Edited by olicollett (log)
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I do find it hard to keep up with chef's nowadays - so James Knappett is no longer development chef and has gone to start up bubbledogs with his wife who used to work at Roganic with Ben Spalding who is now starting up a development kitchen... :wacko:

Anyway! Looks very interesting, bit confused though, is this going to be an eat-in type thing like they do at Sat Bains and L'Enclume? Or just an extension of the kitchen? Either way Ben's project sounds interesting

Lol. So in short Dabbous is this year's Dinner, whereas Spalding will be next year's Dabbous. It also be argued that Dabbous is this year's Roganic, albeit much harder to book.

Meanwhile Bubbledogs will be next year's Pitt Cue which is this year's Spuntino (equally you could say its next year's Burger & Lobster). Although alternately you could say the Bubbledogs will be to Big Frank and the Dogfather what Meatliquor is to Meatwagon, or what this year's Pitt Cue is to last year's Pitt Cue.

And the Ledbury Development kitchen will be this year's Aulis which was last year's version of the Sat Bains Kitchen Workshop. Which, let us not forget, was Nottingham's version of El Bulli's laboratory.

So long as to keep up with the latest trends dahling, it's all so simple! Everyone does the same thing everyone did last year just with a different name... ;-) ;-)


Edited by Jon Tseng (log)
More Cookbooks than Sense - my new Cookbook blog!
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Lol. Well Pollen Street Social was (obviously) last year's Maze. I'd rather say that Tom Aikens (the Mk 2 version) is this year's Pollen Street Social.

And might I also add that I wondered if PSS is this year's Texture, but I think actually that would North Road. Although Spalding could potentially be next year's North Road if he throws enough burnt hay and ash at it.

More Cookbooks than Sense - my new Cookbook blog!
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  • 1 month later...

I am in love with the Ledbury, as I am sure many people are who have experienced its unique food and fabulous service. We went last Thursday whereby I thought I had booked lunch at 1.45, however when I arrived they had no record of my booking. A quick search on the IPhone revealed I had booked for the 5th of July and not the 7th of June,(spot the error?); a heart sinking moment. The lady on reception dismissed my embarrassment with a smile and set us up with a table in the middle of the room; excellent start.

Little amuse to begin which contained goat’s cheese and asparagus, which was very good.

I was quite impressed by the beer list they had on offer and asked the Sommelier to match me a few beers to go with each dish, which he did.

Breads were as previously reported by others, with the bacon brioche being something truly special, best bread I have had in a while.

We opted for the set lunch which is a steal for £30 for two courses, £35 for three.

Breast of Quail with Hand Rolled Macaroni, Iberian Ham and Spring Truffle

: Astounding dish, really sublime and the essence of spring. A monstrous truffle was shaved at the table and was a very generous portion. Everything cooked beautifully and matched with a Goose Island.

Salad of Heritage Tomatoes with Goats Cheese, Dried Olives and Green Tomato Juice:

Dining companion’s choice. Again a very simple dish on the surface but truly exceptional in delivery and taste, with some high level umami action present. It made the rain outside disappear with its sunshine quality.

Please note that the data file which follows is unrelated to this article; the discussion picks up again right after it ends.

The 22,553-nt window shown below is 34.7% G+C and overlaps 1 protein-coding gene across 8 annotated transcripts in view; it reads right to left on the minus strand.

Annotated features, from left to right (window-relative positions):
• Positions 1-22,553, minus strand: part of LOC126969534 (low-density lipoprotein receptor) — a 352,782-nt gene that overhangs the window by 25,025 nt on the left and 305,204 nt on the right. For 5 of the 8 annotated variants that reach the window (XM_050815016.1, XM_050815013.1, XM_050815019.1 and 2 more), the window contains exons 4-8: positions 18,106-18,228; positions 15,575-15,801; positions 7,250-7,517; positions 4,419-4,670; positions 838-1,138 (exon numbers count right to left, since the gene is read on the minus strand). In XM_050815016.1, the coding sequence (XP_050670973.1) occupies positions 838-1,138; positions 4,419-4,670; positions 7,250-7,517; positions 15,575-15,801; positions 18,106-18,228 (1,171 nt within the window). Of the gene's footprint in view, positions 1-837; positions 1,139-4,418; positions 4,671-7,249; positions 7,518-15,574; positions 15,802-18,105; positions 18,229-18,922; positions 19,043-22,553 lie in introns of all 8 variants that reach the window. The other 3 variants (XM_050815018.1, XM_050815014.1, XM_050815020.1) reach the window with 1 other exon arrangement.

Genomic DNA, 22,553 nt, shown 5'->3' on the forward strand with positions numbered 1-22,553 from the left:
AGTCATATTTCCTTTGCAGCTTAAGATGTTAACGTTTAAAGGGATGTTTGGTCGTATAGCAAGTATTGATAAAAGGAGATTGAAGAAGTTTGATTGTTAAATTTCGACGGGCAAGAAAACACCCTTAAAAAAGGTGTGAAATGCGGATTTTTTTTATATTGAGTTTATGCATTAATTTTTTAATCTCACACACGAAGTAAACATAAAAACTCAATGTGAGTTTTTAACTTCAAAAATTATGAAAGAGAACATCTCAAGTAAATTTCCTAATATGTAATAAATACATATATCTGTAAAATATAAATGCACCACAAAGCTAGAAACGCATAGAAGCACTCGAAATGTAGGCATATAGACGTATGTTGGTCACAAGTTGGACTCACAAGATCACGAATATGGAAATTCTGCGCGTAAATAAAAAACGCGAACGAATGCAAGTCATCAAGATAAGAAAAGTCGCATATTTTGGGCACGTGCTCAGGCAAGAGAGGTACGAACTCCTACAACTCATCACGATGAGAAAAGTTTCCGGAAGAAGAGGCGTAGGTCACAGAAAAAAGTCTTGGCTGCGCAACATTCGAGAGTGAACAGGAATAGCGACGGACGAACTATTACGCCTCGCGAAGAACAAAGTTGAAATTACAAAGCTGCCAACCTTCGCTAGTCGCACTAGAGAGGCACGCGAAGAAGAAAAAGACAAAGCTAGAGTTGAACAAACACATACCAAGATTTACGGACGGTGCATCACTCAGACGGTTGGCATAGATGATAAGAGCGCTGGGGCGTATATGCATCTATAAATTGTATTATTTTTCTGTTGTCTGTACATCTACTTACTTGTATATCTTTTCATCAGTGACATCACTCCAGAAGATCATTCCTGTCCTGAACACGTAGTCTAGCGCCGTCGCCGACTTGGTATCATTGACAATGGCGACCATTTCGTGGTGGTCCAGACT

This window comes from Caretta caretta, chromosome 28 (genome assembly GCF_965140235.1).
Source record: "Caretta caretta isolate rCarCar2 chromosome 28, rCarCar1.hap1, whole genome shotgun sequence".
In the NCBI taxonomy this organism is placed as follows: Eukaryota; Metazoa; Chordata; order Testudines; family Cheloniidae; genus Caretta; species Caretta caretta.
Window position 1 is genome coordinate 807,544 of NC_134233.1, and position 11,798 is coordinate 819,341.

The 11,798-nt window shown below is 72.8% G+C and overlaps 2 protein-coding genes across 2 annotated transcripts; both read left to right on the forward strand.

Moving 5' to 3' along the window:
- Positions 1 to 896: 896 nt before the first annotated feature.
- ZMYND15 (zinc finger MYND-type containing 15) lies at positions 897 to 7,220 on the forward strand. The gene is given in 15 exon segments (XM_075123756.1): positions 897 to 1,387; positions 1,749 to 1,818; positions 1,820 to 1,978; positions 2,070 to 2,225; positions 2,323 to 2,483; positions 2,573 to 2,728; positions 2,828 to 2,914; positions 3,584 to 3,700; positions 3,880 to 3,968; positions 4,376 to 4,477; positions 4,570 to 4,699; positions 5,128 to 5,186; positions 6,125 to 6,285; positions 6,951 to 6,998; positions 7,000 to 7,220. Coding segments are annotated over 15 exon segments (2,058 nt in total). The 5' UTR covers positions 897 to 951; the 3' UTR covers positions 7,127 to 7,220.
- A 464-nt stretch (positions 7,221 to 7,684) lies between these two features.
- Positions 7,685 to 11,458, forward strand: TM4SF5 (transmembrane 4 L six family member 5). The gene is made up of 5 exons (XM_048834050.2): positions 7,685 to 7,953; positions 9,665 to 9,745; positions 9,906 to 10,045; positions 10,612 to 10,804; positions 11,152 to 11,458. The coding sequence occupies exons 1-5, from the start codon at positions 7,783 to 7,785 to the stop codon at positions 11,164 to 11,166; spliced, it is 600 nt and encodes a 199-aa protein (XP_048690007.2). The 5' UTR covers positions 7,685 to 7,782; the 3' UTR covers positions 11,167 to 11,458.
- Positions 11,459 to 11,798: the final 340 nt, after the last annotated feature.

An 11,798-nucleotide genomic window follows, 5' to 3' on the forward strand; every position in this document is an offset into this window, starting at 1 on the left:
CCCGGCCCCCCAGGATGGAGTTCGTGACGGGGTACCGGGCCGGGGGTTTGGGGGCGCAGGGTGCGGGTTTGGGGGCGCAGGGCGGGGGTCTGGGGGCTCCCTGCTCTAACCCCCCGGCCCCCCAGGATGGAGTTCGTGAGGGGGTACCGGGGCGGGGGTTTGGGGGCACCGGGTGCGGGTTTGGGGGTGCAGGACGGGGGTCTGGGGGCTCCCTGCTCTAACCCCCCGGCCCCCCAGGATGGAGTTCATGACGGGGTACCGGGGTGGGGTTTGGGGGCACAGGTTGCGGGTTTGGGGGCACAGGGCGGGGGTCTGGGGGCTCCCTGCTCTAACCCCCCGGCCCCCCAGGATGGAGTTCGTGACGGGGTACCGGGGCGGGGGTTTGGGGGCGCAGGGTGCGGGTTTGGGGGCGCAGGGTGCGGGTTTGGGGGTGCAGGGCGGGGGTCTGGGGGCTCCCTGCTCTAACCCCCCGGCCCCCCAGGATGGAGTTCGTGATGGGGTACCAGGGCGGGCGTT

At this stage we had struck up some excellent conversations with many of the staff, the sommelier assessing his pairings and debates regarding beer and food pairing; comparing notes with an Italian Maître D’ on our recent visits to Mugaritz, Arzak, Guido and Osteria Francescana (Massimo Bottura had been in recently and was impressed by the food); an excellent young waitress who had a sharp sense of humour and the greatest stories from the conversant Bristollian. This was all achieved without it being at all intrusive, not sure how, but it did. This again is the magic of the Ledbury, as everyone in the room was totally into the vibe being created. Wonderful staff!

After a quick loo visit I returned and the next course had arrived albeit not the course I expected, as we were both generously given a "mid-course" of the famous;

Hampshire Buffalo Milk Curd with Saint-Nectaire, Truffle Toast and a Broth of Grilled Onions:

Much has been written about this dish, and rightly so. A fabulous dish which elevates French Onion soup and cheese crouton to stratospheric levels. Again appearing simple but truly complex in taste and construction. Matched beautifully with a beer from The Notting hill brewery, which is a one man band brewery (his garage) which is down the road, and of which they will be sourcing more in the future. It was so fresh the handwritten ink on the label was barely dry.

The meal was certainly gathering pace and the atmosphere in the restaurant jovial and relaxed.

Feather Blade of Ruby Red Beef with Wild Garlic, Smoked Onions, Pickled Walnuts and Bone Marrow:

I love this cut, with this specimen being cooked for 8 hours, revealing unctuous and sticky joy. The bone marrow added extra luxury with the garlic and onions adding some excellent allium spikes. This also came with some little Pomme soufflé which always impress me in their construction. Yet again simple ideas elevated. This was matched perfectly with a Trappist beer from Holland, which was Medium bodied, and finished only slightly less sweet than it started, but was somewhat dry in the finish, and held up to the beef as well as a good Barolo.

Fillet of Turbot with Asparagus, Shellfish Cream, Jersey Royals and Crayfish:

The other half reported this dish as astounding with excellent flavours and a generous helping of turbot.